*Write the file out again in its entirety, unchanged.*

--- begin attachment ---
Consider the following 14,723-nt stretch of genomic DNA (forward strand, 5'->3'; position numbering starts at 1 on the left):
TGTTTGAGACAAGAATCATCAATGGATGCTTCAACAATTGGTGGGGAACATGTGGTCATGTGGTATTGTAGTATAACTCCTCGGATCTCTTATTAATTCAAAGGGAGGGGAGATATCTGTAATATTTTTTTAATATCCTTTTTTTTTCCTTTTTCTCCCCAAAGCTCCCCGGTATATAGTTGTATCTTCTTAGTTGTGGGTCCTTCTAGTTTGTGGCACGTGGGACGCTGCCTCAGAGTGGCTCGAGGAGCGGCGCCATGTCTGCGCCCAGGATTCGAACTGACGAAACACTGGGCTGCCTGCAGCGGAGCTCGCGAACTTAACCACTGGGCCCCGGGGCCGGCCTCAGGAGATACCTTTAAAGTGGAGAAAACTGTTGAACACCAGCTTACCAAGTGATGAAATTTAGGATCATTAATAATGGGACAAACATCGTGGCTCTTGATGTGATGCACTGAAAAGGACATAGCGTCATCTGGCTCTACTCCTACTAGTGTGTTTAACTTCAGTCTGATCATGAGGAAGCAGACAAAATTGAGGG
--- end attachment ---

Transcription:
Consider the following 14,723-nt stretch of genomic DNA (forward strand, 5'->3'; position numbering starts at 1 on the left):
TGTTTGAGACAAGAATCATCAATGGATGCTTCAACAATTGGTGGGGAACATGTGGTCATGTGGTATTGTAGTATAACTCCTCGGATCTCTTATTAATTCAAAGGGAGGGGAGATATCTGTAATATTTTTTTAATATCCTTTTTTTTTCCTTTTTCTCCCCAAAGCTCCCCGGTATATAGTTGTATCTTCTTAGTTGTGGGTCCTTCTAGTTTGTGGCACGTGGGACGCTGCCTCAGAGTGGCTCGAGGAGCGGCGCCATGTCTGCGCCCAGGATTCGAACTGACGAAACACTGGGCTGCCTGCAGCGGAGCTCGCGAACTTAACCACTGGGCCCCGGGGCCGGCCTCAGGAGATACCTTTAAAGTGGAGAAAACTGTTGAACACCAGCTTACCAAGTGATGAAATTTAGGATCATTAATAATGGGACAAACATCGTGGCTCTTGATGTGATGCACTGAAAAGGACATAGCGTCATCTGGCTCTACTCCTACTAGTGTGTTTAACTTCAGTCTGATCATGAGGAAGCAGACAAAATTGAGGG